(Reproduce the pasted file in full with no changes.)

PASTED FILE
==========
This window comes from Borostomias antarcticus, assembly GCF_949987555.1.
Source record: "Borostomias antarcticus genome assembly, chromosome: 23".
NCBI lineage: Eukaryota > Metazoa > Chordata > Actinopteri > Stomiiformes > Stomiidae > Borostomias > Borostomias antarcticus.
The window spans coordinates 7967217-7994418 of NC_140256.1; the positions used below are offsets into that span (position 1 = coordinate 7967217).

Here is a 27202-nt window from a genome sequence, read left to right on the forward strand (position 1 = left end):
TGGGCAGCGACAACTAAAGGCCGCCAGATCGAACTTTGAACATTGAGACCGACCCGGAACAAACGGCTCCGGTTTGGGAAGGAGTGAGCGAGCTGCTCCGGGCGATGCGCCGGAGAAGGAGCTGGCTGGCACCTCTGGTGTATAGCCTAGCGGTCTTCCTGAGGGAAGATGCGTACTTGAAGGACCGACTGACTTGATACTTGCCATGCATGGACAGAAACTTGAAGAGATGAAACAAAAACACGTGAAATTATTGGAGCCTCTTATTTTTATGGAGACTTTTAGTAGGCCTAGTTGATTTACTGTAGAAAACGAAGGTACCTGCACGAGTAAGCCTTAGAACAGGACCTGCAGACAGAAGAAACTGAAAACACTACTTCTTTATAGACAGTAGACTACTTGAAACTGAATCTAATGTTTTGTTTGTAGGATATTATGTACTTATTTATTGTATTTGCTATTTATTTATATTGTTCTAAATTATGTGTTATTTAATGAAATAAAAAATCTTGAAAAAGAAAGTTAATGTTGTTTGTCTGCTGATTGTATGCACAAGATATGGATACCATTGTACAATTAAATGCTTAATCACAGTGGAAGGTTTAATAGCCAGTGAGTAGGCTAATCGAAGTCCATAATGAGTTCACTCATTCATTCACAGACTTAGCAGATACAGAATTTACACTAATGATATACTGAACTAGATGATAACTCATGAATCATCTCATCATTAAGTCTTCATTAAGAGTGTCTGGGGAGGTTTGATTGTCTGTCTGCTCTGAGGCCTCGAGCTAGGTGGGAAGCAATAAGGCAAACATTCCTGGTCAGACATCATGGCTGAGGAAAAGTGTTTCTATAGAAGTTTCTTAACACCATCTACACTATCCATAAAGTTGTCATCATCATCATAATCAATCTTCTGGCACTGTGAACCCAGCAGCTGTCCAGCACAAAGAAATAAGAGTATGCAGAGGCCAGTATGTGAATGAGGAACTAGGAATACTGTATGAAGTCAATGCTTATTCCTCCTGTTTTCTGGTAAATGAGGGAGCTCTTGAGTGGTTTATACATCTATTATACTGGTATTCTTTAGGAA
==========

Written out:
This window comes from Borostomias antarcticus, assembly GCF_949987555.1.
Source record: "Borostomias antarcticus genome assembly, chromosome: 23".
NCBI lineage: Eukaryota > Metazoa > Chordata > Actinopteri > Stomiiformes > Stomiidae > Borostomias > Borostomias antarcticus.
The window spans coordinates 7967217-7994418 of NC_140256.1; the positions used below are offsets into that span (position 1 = coordinate 7967217).

Here is a 27202-nt window from a genome sequence, read left to right on the forward strand (position 1 = left end):
TGGGCAGCGACAACTAAAGGCCGCCAGATCGAACTTTGAACATTGAGACCGACCCGGAACAAACGGCTCCGGTTTGGGAAGGAGTGAGCGAGCTGCTCCGGGCGATGCGCCGGAGAAGGAGCTGGCTGGCACCTCTGGTGTATAGCCTAGCGGTCTTCCTGAGGGAAGATGCGTACTTGAAGGACCGACTGACTTGATACTTGCCATGCATGGACAGAAACTTGAAGAGATGAAACAAAAACACGTGAAATTATTGGAGCCTCTTATTTTTATGGAGACTTTTAGTAGGCCTAGTTGATTTACTGTAGAAAACGAAGGTACCTGCACGAGTAAGCCTTAGAACAGGACCTGCAGACAGAAGAAACTGAAAACACTACTTCTTTATAGACAGTAGACTACTTGAAACTGAATCTAATGTTTTGTTTGTAGGATATTATGTACTTATTTATTGTATTTGCTATTTATTTATATTGTTCTAAATTATGTGTTATTTAATGAAATAAAAAATCTTGAAAAAGAAAGTTAATGTTGTTTGTCTGCTGATTGTATGCACAAGATATGGATACCATTGTACAATTAAATGCTTAATCACAGTGGAAGGTTTAATAGCCAGTGAGTAGGCTAATCGAAGTCCATAATGAGTTCACTCATTCATTCACAGACTTAGCAGATACAGAATTTACACTAATGATATACTGAACTAGATGATAACTCATGAATCATCTCATCATTAAGTCTTCATTAAGAGTGTCTGGGGAGGTTTGATTGTCTGTCTGCTCTGAGGCCTCGAGCTAGGTGGGAAGCAATAAGGCAAACATTCCTGGTCAGACATCATGGCTGAGGAAAAGTGTTTCTATAGAAGTTTCTTAACACCATCTACACTATCCATAAAGTTGTCATCATCATCATAATCAATCTTCTGGCACTGTGAACCCAGCAGCTGTCCAGCACAAAGAAATAAGAGTATGCAGAGGCCAGTATGTGAATGAGGAACTAGGAATACTGTATGAAGTCAATGCTTATTCCTCCTGTTTTCTGGTAAATGAGGGAGCTCTTGAGTGGTTTATACATCTATTATACTGGTATTCTTTAGGAA